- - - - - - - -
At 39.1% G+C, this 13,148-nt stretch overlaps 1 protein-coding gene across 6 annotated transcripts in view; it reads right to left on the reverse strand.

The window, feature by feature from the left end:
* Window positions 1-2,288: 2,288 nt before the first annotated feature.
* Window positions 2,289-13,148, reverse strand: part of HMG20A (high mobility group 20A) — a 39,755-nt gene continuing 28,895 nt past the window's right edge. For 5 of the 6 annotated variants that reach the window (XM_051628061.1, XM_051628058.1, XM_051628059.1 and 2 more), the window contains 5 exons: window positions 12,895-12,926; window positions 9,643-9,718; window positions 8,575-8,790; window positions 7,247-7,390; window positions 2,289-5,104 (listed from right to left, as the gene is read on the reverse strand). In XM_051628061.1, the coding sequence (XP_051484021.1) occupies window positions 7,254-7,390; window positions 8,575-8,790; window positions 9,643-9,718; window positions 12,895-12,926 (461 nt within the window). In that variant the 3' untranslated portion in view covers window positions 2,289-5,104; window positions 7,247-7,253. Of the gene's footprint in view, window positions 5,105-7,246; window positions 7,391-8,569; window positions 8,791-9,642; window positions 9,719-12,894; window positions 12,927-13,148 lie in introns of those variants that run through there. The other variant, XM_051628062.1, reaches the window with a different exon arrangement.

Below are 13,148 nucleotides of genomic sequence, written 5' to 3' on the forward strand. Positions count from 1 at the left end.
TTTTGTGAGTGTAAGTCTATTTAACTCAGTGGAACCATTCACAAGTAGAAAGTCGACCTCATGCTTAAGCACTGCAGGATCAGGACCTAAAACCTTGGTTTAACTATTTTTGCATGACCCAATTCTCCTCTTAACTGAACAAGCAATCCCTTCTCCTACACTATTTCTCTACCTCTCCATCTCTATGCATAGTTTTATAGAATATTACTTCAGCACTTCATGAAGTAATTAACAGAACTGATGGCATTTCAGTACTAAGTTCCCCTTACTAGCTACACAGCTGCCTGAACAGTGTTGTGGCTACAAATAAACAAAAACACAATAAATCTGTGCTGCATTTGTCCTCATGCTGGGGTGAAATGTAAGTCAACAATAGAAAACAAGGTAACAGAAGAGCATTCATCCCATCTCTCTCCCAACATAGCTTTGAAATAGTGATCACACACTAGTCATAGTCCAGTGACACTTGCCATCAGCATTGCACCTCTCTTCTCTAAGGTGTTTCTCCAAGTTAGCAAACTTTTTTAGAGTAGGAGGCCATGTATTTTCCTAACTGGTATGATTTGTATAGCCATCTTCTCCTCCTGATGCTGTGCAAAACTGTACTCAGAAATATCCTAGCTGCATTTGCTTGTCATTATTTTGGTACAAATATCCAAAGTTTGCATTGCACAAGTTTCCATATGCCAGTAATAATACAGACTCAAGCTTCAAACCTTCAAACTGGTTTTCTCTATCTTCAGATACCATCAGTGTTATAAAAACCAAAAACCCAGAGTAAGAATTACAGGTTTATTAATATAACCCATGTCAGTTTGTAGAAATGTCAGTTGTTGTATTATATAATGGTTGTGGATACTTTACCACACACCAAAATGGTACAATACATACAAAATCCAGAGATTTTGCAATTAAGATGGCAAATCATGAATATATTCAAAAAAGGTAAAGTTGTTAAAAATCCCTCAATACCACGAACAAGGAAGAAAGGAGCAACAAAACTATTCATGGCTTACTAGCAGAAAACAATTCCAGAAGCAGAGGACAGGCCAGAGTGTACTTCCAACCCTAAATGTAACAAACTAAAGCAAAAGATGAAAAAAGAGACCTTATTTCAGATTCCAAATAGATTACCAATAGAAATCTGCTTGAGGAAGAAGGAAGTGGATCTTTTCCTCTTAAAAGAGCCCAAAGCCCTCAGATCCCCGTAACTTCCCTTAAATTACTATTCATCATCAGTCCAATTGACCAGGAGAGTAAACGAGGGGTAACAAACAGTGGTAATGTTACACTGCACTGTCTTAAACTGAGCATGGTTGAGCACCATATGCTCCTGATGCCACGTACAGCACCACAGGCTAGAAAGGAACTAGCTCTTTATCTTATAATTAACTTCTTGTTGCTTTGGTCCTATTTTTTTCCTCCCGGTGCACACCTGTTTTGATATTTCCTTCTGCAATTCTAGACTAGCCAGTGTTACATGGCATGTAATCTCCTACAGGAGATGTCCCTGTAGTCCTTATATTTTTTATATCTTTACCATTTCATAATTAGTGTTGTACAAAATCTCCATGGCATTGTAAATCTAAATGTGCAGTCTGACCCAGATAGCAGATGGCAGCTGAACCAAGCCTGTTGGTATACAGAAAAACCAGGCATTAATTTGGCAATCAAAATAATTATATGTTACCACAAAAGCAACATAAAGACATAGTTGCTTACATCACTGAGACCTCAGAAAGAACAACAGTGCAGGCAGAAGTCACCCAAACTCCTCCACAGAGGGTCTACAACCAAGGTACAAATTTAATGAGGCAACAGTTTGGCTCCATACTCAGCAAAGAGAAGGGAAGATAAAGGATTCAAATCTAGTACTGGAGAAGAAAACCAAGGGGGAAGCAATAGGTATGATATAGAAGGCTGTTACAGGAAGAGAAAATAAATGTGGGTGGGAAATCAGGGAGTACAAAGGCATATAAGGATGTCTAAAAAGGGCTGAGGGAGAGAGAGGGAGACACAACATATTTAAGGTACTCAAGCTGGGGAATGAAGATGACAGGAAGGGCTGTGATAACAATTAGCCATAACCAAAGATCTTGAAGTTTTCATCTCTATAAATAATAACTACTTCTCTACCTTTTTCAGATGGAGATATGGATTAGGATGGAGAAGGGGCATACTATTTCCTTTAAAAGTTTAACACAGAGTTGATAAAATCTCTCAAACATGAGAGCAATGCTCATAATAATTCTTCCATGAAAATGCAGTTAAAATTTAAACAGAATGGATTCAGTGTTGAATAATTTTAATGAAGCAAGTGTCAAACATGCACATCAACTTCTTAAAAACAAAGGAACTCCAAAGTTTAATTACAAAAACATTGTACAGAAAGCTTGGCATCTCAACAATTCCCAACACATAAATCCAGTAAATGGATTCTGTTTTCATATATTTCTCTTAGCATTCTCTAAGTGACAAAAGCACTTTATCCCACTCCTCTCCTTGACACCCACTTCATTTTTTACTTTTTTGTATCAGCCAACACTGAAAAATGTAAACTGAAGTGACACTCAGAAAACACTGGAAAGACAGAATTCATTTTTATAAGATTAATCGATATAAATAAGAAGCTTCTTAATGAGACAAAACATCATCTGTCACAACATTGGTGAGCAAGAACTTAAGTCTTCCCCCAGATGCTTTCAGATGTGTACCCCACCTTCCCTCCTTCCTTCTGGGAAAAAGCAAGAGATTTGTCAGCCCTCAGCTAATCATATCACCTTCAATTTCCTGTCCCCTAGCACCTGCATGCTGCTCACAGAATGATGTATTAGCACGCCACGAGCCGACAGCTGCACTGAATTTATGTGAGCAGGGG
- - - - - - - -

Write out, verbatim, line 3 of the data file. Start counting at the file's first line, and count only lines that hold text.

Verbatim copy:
* Window positions 1-2,288: 2,288 nt before the first annotated feature.